The Committee’s report, Ending the Scandal of Complacency: Road Safety Beyond 2010, recommends that “local authorities be given the powers and resources to introduce 20 mph limits much more widely.”
The CTC’s Campaigns and Policy manager, Roger Geffen, commented: “Making 20 mph limits the norm for most urban streets would not only have huge road safety benefits for everyone, but would also encourage more people to walk and cycle, and allow their children to do so. The evidence also suggests it has strong benefits for local economies and people’s quality of life and, above all, that they are what 75% of the public wants.”
The report urges the Government to ensure that its Road Safety Strategy is integrated with wider objectives, particularly the need to promote sustainable travel.
The report cites CTC’s evidence that some local authorities are unwilling to promote cycling for fear that more cycling would jeopardise their targets to reduce road casualties. CTC provided the Committee with strong evidence that more cycling taking place actually makes cycling safer.
The Committee said, “It is essential that, at both national and local level, casualty reduction targets are seen in the context of promoting sustainable transport”. It recommends that the Government “ensure that road safety is seen as relevant in other policy areas and that road safety policies do not have unintended consequences on other important objectives, such as improving public health by encouraging walking, cycling and play.”
Roger Geffen said, “The use of simplistic casualty reduction targets creates perverse incentives for local authority road safety officers to oppose pro-cycling measures for fears that this could increase casualties. In fact the opposite is the case, and the Government must now set targets which encourage more as well as safer cycling”.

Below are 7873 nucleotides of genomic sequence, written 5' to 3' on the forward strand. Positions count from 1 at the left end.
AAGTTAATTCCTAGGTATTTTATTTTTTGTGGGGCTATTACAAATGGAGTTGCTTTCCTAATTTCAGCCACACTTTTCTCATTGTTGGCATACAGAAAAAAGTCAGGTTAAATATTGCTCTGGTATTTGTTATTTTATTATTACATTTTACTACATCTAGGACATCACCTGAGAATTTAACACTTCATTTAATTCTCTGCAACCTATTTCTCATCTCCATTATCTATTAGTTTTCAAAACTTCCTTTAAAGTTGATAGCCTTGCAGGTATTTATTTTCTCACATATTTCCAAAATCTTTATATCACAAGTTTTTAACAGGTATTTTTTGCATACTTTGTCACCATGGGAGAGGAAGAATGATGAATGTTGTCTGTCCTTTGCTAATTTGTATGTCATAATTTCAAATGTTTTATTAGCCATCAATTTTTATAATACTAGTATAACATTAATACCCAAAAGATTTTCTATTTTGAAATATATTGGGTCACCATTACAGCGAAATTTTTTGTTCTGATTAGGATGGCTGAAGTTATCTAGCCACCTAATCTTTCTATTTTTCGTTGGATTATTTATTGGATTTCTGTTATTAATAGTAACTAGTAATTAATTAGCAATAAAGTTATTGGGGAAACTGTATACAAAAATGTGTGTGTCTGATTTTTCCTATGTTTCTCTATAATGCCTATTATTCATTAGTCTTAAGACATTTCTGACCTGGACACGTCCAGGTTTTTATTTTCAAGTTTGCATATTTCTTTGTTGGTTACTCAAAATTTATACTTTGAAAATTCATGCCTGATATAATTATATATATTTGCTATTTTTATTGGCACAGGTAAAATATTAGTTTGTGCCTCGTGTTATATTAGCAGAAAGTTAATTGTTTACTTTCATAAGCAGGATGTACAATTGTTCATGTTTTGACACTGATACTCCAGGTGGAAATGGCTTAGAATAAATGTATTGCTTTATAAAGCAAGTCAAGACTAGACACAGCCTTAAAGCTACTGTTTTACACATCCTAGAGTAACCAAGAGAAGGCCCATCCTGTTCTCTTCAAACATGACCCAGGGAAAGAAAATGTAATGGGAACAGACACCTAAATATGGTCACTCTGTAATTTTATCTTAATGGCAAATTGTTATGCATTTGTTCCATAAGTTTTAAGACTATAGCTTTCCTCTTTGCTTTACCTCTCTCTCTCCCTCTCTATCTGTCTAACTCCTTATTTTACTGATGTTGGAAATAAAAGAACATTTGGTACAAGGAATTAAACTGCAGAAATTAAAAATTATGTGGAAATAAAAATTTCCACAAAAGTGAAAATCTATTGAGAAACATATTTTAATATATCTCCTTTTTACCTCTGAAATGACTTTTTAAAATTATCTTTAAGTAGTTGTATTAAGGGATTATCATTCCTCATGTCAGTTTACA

A new indicator of ‘perception of danger’
The committee has suggested that the Government conduct a British Road Safety Survey, including studying the fears of pedestrians and cyclists. Such a survey would help establish how great a part ‘perception of danger’ plays in preventing more people cycling.
CTC believes that fear of traffic is the greatest barrier to more people taking up cycling and a key part of any future road safety strategy should be reducing this fear, by better training, road law enforcement, and reducing traffic speeds.
Cycle training recommendations
CTC is pleased that the Committee has taken the Government to task for failing to consider how cycle training could contribute to the training of novice drivers. Recent consultation proposals failed to discuss how to improve driver awareness and understanding of how they drive with consideration for cyclists’ safety, or to include any walking or cycling groups in the original consultation.
CTC also welcomes the report’s call for stronger Home Office involvement in traffic law and roads policing. The Committee also backed CTC’s suggestion that cyclists who break the law could be offered cycle training as an alternative to a fine, in the same way that drivers who speed are in some circumstances offered speed awareness or driver retraining courses rather than a fine and penalty point endorsement.
Statistics show that illegal cycling poses very little actual risk either to cyclists or other road users. However CTC does acknowledge that illegal cycling intimidates pedestrians, especially the more vulnerable, and needs to be addressed in a proportionate manner.
Roger Geffen said, “We are strongly in favour of more road traffic policing, as cyclists are far more likely to be the victims than the perpetrators of irresponsible behaviour on the roads.”
“Illegal and inconsiderate cycling cannot be condoned, but cyclists are often faced with choices between what is safe and what is legal. Pavement cycling may occur because the cyclist has never had the training which would give them the confidence and skills to ride safely and legally on the roads. In some cases, cycle training would not only ‘fit the crime’ but help fix it as well.”